A separate set of female rats implanted with a guide cannula into the third ventricle were primed with both EB and P to produce moderate-to-high levels of lordosis. The α1-adrenoceptor antagonist prazosin, in a dose known to reliably inhibit lordosis behavior (0.5 mg/kg, i.p.) (Vincent and Etgen, 1993), was given to all the animals 44 hr after the first EB injection. One hour later, 8-br-cGMP or saline was infused into the third ventricle concomitantly with subcutaneous injection of 200 μg of P. Female rats usually show LQ values of ∼75 with these doses of EB and P (Fig. 5 B) (Chu and Etgen, 1997). Figure5 B shows that prazosin reduces LQ scores to between 20 and 40 and that 8-br-cGMP reverses the inhibitory effects of prazosin on lordosis behavior (F (1,7) = 91.5;p < 0.05; n = 3). Similarly, 8-br-cGMP in the prazosin-injected animals also restores the quality of lordosis (data not shown). These data are consistent with the hypothesis that cGMP acts downstream from the α1-adrenoceptor to facilitate lordosis behavior in EB plus P-treated rats. Tests for locomotion for both sets of rats indicated that prazosin and 8-br-cGMP do not change locomotor activities (data not shown).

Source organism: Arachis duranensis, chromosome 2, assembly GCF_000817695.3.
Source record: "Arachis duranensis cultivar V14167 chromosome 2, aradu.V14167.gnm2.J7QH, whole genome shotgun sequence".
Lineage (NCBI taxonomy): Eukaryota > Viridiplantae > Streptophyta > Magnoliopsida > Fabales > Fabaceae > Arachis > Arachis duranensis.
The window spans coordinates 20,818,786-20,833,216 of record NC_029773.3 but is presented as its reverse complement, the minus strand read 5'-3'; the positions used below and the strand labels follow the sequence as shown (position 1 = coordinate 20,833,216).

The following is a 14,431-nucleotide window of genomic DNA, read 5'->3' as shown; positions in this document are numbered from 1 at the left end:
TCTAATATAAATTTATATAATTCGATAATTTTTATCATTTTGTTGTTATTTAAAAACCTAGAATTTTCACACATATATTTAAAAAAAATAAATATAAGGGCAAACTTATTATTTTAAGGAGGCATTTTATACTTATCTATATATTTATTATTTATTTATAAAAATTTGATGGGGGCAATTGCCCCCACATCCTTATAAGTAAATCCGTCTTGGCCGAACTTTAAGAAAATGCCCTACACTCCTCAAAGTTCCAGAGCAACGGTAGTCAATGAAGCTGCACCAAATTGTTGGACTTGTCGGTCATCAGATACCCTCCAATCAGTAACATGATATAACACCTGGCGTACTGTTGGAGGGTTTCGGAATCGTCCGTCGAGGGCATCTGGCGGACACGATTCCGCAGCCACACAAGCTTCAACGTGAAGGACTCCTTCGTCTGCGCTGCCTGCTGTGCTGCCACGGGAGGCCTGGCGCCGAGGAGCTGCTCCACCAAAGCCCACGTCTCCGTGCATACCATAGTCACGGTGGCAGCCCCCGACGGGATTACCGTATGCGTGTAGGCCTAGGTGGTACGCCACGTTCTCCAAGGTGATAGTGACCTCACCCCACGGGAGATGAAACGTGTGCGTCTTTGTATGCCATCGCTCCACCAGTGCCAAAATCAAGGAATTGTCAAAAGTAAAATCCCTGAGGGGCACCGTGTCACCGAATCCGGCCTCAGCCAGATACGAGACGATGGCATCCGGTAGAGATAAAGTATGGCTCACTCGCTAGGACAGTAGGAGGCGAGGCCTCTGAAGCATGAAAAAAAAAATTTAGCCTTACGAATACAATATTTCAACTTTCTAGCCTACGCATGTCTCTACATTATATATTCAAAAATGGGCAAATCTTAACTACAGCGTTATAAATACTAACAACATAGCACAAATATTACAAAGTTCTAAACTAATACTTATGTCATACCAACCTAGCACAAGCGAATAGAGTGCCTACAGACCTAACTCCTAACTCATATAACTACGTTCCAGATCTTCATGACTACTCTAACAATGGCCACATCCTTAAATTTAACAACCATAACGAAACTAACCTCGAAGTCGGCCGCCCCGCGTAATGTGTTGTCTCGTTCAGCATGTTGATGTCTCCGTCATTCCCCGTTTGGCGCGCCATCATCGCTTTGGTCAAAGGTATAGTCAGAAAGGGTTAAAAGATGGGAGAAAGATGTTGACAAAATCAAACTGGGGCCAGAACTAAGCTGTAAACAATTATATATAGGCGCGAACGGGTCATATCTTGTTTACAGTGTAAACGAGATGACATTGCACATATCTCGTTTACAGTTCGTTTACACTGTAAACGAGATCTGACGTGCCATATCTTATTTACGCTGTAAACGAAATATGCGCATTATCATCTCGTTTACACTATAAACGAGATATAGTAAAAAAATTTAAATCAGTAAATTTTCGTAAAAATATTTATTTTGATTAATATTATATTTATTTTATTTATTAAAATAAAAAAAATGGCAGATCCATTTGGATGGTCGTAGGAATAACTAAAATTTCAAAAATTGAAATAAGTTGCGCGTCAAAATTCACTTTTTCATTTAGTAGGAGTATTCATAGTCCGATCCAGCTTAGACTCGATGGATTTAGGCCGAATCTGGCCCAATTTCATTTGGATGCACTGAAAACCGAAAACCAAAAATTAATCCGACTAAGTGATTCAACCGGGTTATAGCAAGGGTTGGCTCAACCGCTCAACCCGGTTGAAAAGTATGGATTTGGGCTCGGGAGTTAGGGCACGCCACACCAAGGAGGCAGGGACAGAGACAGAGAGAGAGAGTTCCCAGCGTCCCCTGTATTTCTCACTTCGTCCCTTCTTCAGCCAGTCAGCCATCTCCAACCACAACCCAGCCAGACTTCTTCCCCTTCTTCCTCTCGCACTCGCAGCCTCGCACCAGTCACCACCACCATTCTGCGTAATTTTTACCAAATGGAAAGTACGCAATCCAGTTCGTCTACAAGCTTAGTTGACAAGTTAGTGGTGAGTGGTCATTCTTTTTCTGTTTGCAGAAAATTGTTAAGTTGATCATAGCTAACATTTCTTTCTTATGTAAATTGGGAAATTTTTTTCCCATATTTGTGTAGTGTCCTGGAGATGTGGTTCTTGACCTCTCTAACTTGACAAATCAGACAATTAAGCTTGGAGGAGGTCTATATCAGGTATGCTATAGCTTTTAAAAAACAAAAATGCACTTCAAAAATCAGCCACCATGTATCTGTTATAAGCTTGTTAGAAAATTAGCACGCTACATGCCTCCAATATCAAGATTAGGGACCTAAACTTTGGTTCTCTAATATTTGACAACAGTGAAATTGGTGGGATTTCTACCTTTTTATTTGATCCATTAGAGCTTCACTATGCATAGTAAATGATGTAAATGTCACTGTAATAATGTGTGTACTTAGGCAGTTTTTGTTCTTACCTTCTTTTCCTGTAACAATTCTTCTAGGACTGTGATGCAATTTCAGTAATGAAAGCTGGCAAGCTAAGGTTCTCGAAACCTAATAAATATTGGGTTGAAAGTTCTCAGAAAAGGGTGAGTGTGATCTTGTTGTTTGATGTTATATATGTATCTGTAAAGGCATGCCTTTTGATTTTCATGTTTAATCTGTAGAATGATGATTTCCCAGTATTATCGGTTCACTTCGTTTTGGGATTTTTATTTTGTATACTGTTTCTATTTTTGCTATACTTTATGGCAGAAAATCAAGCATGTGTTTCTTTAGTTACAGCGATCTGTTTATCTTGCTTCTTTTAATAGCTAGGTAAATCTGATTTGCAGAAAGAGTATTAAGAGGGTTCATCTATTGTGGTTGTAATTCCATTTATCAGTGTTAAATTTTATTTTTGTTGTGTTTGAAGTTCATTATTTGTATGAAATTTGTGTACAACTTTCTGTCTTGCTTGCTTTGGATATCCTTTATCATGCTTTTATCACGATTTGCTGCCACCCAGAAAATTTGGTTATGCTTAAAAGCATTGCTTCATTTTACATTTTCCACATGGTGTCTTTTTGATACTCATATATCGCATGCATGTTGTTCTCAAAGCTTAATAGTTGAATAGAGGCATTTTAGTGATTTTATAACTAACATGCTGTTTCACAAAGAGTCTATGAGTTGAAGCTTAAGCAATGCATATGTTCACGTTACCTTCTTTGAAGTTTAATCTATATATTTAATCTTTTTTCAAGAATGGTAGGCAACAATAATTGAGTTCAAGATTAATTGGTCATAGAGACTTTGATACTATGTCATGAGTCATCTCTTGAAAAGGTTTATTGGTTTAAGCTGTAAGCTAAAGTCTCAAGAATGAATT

To our knowledge, this is the first evidence that ovarian steroids promote the linkage of a G-protein-coupled receptor, the α1-adrenoceptor, to a previously inactive signal transduction pathway. Moreover, the behavioral data demonstrate that the new signaling pathway (NO–cGMP) may mediate the facilitatory effects of NE on reproductive behavior. Reports from other laboratories suggest further that ovarian hormone-dependent, α1-adrenergic facilitation of GnRH release in female rats may also involve NO (Canteros et al., 1995, 1996; Kamat et al., 1995). Our past studies demonstrated that treatment with behaviorally relevant doses of estrogen alone enhances α1-adrenoceptor augmentation of cAMP formation, apparently by increased expression of α1B-adrenergic receptor binding sites and mRNA in the HYP–POA (Petitti and Etgen, 1990; Petitti et al., 1992;Karkanias et al., 1996). Interestingly, P treatment either in vivo (Petitti and Etgen, 1989, 1990) or in vitro(Petitti and Etgen, 1992) abolishes α1-adrenoceptor augmentation of cAMP accumulation in both HYP and POA slices, but only if animals were first exposed to E2. These changes in α1-adrenoceptor signal transduction are not correlated with changes in the affinity or density of α1-adrenoceptor binding sites (Petitti et al., 1992; Karkanias et al., 1995). P treatment also attenuates NE- and phenylephrine-stimulated IP3 formation in hypothalamic slices from E2-treated females (Karkanias et al., 1995). Thus, in female rats receiving hormone treatments that would result in high levels of lordosis behavior and in robust gonadotropin surges, we find marked changes in intracellular signaling by α1-adrenoceptors, which are known to mediate NE facilitation of both lordosis behavior and GnRH release.